By Ned Randolph
PONTIAC, Mich (Reuters) - Prosecutors tied a California man by DNA to the victim of a grisly murder on Monday in a trial where defense attorneys were expected to suggest the wounds were similar to those caused for sexual gratification at a suburban Detroit torture chamber.
Robert Nowak, 51, is accused of murder and criminal sexual conduct in the death of Troy Moross, 26, who was found beaten, castrated and sodomized in February 2001 behind a machine shop in the northern Detroit suburb of Madison Heights.
Nowak sometimes worked, and lived at, the machine shop, which was owned by his father. Prosecutors have sought to portray him as a violent man with numerous legal run-ins who had beaten and raped a former girlfriend in 1999.
Moross' murder went unresolved for eight years until Nowak was arrested for larceny in Riverside, California.
A DNA swab taken from Nowak after his arrest matched semen found on Moross' body that had been logged into an FBI national database, Heather Vitta, a forensics investigator with the Michigan State Police, testified on Monday.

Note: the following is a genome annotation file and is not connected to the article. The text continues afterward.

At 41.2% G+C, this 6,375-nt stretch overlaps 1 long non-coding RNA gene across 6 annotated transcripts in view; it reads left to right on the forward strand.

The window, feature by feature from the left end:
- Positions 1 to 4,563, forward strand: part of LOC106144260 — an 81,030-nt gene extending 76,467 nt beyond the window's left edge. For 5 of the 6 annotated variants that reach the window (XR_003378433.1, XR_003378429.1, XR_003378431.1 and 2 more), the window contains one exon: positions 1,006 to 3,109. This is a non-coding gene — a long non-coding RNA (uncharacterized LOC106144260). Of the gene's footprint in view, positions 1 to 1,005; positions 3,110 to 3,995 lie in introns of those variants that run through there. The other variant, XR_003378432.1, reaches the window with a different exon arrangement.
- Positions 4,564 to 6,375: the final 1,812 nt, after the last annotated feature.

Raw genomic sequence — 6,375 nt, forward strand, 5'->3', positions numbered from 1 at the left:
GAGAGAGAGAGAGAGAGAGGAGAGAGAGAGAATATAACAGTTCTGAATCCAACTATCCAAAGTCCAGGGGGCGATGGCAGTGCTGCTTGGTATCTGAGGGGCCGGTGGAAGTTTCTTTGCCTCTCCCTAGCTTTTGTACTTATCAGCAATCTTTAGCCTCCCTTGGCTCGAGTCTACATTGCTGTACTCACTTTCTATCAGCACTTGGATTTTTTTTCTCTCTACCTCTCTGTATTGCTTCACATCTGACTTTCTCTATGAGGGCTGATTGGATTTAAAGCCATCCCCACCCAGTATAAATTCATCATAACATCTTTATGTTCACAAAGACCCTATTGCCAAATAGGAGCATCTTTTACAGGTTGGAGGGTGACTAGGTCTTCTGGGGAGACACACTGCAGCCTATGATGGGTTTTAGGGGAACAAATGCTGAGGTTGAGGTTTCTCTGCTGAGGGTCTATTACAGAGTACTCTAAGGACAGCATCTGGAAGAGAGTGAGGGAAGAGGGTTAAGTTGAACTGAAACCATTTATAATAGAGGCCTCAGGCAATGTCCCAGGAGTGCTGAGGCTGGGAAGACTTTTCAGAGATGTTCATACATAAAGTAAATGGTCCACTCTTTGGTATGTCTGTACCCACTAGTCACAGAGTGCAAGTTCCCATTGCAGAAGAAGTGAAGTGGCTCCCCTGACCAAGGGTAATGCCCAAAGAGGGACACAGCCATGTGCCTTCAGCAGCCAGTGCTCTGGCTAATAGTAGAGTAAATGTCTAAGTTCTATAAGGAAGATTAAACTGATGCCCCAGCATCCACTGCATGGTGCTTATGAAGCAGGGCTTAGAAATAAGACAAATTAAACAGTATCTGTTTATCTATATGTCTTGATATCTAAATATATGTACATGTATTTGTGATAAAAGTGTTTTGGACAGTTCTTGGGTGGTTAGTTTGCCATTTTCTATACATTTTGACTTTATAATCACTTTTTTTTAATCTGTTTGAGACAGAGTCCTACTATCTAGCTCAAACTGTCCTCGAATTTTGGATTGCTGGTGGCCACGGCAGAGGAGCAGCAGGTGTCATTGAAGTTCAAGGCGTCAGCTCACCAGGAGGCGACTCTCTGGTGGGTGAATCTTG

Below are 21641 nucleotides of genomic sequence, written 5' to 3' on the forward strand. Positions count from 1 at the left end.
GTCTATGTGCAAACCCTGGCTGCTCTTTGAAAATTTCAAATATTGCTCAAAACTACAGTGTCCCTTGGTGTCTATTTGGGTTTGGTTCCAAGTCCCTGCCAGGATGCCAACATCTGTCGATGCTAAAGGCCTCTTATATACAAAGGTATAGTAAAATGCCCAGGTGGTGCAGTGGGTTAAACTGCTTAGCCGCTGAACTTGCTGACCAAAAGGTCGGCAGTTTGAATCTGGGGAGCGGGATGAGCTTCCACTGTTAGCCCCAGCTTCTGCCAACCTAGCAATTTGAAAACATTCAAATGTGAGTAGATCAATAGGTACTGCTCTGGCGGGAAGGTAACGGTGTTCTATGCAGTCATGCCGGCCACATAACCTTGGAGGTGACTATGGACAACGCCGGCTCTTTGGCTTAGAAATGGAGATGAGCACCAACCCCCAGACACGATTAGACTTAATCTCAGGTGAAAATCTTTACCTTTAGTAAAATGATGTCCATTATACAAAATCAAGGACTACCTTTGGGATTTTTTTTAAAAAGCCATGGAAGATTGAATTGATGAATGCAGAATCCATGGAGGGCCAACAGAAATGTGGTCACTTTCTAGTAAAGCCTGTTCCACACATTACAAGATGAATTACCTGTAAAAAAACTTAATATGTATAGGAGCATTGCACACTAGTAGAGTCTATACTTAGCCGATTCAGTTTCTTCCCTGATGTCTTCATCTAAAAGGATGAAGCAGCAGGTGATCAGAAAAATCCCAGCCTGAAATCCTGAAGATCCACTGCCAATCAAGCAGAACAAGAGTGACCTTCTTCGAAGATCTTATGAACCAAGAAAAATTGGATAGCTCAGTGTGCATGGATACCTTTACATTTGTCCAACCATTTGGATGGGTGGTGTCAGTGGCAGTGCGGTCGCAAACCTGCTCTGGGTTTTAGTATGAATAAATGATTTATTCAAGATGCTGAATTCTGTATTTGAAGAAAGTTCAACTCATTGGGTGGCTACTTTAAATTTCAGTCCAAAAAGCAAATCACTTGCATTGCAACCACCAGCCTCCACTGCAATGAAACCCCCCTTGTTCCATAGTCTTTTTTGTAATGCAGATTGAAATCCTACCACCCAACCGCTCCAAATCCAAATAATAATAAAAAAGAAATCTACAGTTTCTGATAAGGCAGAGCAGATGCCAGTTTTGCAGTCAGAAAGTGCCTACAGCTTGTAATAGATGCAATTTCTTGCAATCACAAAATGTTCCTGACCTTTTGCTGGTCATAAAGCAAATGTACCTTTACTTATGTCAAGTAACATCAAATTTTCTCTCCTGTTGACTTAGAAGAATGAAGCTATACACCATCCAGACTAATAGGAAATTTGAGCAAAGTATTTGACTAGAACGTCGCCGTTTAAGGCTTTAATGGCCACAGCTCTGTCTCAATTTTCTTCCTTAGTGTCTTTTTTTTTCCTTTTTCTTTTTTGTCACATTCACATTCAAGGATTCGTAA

Other DNA found at the scene such as a cigarette butt and DNA from Moross' fingernails did not match Nowak, but were from two other people, Vitta said.
Defense attorneys have conceded that Nowak and Moross may have had sex, but have sought to raise the possibility that the cuts on Moross' body were similar to rituals investigated by federal immigration agents in a separate case.
Federal investigators had asked the Oakland County medical examiner if there was a connection between the Moross killing and another killing and castration that may have been linked to a home in Rochester Hills where a sexual torture chamber was found.
Moross had been sodomized by a foreign object, castrated with a razor sharp blade, and cut in numerous places around his face, neck and hands.
Dr. Kanu Virani, deputy chief of the Oakland County Medical Examiner's Office, testified on Monday that there were similarities, but Moross died from blunt force trauma. The bodily desecration came later.
"He had lost very little blood," Virani said. "During the cutting the procedures, the heart was not beating. He was already dead or near death."
Larry Kaluzny, a defense attorney for Nowak, said he planned to call a U.S. Immigration and Customs Enforcement agent to testify in the case.
(Editing by David Bailey and Greg McCune)